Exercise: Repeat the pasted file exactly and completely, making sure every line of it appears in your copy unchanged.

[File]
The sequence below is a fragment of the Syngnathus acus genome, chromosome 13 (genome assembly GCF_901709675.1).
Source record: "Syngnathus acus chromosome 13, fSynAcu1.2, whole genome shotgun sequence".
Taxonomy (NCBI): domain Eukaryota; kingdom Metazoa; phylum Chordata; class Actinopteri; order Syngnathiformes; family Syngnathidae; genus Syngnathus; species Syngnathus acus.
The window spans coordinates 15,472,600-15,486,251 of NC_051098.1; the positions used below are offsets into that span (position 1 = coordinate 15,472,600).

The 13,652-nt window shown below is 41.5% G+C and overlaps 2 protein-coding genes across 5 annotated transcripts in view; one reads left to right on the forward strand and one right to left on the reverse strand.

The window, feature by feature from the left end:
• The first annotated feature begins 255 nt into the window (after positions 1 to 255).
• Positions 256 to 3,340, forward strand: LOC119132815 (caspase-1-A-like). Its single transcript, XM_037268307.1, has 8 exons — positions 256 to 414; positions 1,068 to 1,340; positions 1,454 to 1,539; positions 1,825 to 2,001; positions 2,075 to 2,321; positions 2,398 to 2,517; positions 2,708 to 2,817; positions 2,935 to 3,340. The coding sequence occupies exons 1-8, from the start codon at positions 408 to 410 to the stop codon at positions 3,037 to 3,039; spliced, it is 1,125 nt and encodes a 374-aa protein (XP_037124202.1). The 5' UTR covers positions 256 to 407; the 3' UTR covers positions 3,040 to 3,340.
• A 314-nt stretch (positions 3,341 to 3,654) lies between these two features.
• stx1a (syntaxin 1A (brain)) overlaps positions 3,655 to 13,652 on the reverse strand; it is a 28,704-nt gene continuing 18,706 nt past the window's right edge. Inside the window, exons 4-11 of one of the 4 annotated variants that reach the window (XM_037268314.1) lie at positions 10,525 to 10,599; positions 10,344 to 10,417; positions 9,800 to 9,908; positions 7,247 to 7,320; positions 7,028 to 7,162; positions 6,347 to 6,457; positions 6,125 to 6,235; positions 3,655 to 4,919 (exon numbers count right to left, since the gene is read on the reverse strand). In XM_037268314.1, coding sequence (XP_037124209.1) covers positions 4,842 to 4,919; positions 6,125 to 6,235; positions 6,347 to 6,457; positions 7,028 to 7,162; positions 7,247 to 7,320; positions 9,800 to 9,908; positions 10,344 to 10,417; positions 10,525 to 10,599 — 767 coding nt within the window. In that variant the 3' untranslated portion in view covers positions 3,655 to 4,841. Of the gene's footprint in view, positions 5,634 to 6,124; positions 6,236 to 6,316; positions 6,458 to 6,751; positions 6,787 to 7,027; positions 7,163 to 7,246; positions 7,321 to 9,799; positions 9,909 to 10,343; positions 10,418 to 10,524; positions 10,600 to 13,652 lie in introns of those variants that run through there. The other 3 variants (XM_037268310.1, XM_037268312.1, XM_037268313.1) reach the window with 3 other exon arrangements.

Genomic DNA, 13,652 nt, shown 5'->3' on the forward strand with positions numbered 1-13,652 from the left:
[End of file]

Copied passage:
The sequence below is a fragment of the Syngnathus acus genome, chromosome 13 (genome assembly GCF_901709675.1).
Source record: "Syngnathus acus chromosome 13, fSynAcu1.2, whole genome shotgun sequence".
Taxonomy (NCBI): domain Eukaryota; kingdom Metazoa; phylum Chordata; class Actinopteri; order Syngnathiformes; family Syngnathidae; genus Syngnathus; species Syngnathus acus.
The window spans coordinates 15,472,600-15,486,251 of NC_051098.1; the positions used below are offsets into that span (position 1 = coordinate 15,472,600).

The 13,652-nt window shown below is 41.5% G+C and overlaps 2 protein-coding genes across 5 annotated transcripts in view; one reads left to right on the forward strand and one right to left on the reverse strand.

The window, feature by feature from the left end:
• The first annotated feature begins 255 nt into the window (after positions 1 to 255).
• Positions 256 to 3,340, forward strand: LOC119132815 (caspase-1-A-like). Its single transcript, XM_037268307.1, has 8 exons — positions 256 to 414; positions 1,068 to 1,340; positions 1,454 to 1,539; positions 1,825 to 2,001; positions 2,075 to 2,321; positions 2,398 to 2,517; positions 2,708 to 2,817; positions 2,935 to 3,340. The coding sequence occupies exons 1-8, from the start codon at positions 408 to 410 to the stop codon at positions 3,037 to 3,039; spliced, it is 1,125 nt and encodes a 374-aa protein (XP_037124202.1). The 5' UTR covers positions 256 to 407; the 3' UTR covers positions 3,040 to 3,340.
• A 314-nt stretch (positions 3,341 to 3,654) lies between these two features.
• stx1a (syntaxin 1A (brain)) overlaps positions 3,655 to 13,652 on the reverse strand; it is a 28,704-nt gene continuing 18,706 nt past the window's right edge. Inside the window, exons 4-11 of one of the 4 annotated variants that reach the window (XM_037268314.1) lie at positions 10,525 to 10,599; positions 10,344 to 10,417; positions 9,800 to 9,908; positions 7,247 to 7,320; positions 7,028 to 7,162; positions 6,347 to 6,457; positions 6,125 to 6,235; positions 3,655 to 4,919 (exon numbers count right to left, since the gene is read on the reverse strand). In XM_037268314.1, coding sequence (XP_037124209.1) covers positions 4,842 to 4,919; positions 6,125 to 6,235; positions 6,347 to 6,457; positions 7,028 to 7,162; positions 7,247 to 7,320; positions 9,800 to 9,908; positions 10,344 to 10,417; positions 10,525 to 10,599 — 767 coding nt within the window. In that variant the 3' untranslated portion in view covers positions 3,655 to 4,841. Of the gene's footprint in view, positions 5,634 to 6,124; positions 6,236 to 6,316; positions 6,458 to 6,751; positions 6,787 to 7,027; positions 7,163 to 7,246; positions 7,321 to 9,799; positions 9,909 to 10,343; positions 10,418 to 10,524; positions 10,600 to 13,652 lie in introns of those variants that run through there. The other 3 variants (XM_037268310.1, XM_037268312.1, XM_037268313.1) reach the window with 3 other exon arrangements.

Genomic DNA, 13,652 nt, shown 5'->3' on the forward strand with positions numbered 1-13,652 from the left: